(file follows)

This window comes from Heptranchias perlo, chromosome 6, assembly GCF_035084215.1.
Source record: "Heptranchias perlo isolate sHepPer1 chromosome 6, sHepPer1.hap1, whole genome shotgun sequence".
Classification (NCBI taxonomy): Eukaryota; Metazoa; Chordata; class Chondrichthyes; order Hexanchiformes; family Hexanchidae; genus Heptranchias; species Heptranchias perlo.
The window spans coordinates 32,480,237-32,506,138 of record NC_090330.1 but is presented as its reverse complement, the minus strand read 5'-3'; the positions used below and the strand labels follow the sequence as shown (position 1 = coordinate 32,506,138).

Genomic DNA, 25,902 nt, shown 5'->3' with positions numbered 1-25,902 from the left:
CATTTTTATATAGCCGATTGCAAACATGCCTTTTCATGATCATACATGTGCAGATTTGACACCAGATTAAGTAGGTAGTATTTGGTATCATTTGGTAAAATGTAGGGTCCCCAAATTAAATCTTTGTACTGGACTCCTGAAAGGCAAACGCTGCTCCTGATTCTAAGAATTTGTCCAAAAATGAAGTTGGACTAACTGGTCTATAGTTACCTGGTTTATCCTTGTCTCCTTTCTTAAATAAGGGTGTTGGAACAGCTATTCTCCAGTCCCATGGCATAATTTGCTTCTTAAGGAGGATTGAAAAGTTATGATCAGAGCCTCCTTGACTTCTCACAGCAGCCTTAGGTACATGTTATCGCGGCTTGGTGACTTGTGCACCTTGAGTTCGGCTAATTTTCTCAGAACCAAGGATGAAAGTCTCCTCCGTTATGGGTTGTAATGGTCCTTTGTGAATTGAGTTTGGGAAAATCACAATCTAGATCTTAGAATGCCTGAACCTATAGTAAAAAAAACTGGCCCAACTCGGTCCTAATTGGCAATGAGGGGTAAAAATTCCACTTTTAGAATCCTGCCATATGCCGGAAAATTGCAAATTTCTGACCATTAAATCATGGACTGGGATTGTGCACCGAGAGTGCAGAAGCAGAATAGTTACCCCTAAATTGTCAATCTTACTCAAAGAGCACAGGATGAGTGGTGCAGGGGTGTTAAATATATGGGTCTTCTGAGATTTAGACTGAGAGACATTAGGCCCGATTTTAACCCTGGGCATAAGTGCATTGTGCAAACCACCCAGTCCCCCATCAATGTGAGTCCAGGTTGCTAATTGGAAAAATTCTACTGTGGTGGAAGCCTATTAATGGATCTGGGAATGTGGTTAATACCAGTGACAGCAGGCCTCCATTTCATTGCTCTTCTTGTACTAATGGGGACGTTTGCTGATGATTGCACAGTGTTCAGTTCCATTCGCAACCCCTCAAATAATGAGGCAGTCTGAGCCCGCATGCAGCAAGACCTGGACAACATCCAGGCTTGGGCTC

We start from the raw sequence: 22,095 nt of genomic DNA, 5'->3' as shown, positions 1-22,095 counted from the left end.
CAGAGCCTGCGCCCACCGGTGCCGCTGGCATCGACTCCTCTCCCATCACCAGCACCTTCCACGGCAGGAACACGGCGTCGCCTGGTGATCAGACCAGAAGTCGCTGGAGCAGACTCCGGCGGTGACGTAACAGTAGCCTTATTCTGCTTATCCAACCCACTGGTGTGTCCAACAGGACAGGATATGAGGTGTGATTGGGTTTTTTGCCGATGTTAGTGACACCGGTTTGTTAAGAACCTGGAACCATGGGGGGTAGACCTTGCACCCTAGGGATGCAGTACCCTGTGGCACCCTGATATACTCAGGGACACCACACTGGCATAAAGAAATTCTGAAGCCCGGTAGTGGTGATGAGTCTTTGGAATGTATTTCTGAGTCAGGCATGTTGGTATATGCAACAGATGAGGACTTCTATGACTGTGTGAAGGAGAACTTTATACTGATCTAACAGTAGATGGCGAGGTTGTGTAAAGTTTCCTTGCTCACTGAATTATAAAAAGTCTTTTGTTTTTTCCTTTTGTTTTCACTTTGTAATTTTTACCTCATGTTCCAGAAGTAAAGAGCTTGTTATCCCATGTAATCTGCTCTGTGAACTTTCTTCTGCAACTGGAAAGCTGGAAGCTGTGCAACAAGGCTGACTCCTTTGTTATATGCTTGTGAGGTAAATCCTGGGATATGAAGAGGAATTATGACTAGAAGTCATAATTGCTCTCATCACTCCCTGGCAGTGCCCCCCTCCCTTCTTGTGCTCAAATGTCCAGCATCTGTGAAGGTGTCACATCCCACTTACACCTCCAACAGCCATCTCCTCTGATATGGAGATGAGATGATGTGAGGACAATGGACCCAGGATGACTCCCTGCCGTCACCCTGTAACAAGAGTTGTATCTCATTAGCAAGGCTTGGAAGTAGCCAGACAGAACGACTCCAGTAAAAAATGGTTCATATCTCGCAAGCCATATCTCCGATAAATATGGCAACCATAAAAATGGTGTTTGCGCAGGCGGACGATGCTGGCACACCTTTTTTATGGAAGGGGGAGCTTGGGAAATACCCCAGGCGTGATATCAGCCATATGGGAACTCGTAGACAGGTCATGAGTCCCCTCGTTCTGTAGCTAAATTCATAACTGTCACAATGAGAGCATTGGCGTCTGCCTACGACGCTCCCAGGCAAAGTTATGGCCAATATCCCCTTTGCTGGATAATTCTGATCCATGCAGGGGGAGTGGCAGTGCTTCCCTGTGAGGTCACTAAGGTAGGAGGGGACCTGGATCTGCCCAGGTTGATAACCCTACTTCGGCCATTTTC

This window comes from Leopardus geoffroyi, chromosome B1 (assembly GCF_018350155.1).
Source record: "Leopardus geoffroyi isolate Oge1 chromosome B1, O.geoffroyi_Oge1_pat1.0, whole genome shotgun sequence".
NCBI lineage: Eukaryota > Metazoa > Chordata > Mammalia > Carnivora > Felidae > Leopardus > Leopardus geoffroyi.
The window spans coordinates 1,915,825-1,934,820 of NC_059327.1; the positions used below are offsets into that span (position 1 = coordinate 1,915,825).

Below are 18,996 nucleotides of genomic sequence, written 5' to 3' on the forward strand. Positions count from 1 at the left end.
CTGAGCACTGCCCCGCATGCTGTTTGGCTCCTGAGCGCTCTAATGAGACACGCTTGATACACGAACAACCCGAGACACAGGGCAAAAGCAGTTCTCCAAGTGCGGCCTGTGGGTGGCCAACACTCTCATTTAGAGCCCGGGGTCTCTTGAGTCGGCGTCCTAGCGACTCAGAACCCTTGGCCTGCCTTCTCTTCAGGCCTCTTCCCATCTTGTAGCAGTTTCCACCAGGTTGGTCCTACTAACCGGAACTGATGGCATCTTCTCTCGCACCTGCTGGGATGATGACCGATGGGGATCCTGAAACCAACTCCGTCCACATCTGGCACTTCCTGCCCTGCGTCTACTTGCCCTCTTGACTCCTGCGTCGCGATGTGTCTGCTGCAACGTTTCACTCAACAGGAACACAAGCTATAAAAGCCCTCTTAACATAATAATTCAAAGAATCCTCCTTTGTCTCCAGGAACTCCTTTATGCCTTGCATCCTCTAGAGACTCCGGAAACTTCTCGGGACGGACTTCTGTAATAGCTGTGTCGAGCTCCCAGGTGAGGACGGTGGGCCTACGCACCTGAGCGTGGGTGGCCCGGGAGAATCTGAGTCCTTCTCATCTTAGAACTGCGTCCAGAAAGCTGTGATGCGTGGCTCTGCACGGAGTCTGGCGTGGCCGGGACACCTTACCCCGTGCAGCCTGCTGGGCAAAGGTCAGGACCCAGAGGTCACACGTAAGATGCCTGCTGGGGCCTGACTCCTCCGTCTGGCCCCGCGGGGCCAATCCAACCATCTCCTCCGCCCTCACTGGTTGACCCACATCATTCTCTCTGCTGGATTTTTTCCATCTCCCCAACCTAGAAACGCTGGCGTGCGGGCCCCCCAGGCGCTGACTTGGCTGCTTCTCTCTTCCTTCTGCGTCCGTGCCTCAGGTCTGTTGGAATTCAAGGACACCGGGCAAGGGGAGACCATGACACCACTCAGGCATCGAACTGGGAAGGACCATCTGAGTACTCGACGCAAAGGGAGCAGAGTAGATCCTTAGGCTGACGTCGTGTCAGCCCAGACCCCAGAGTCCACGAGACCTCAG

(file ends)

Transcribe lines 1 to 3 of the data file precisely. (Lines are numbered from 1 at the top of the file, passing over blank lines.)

This window comes from Heptranchias perlo, chromosome 6, assembly GCF_035084215.1.
Source record: "Heptranchias perlo isolate sHepPer1 chromosome 6, sHepPer1.hap1, whole genome shotgun sequence".
Classification (NCBI taxonomy): Eukaryota; Metazoa; Chordata; class Chondrichthyes; order Hexanchiformes; family Hexanchidae; genus Heptranchias; species Heptranchias perlo.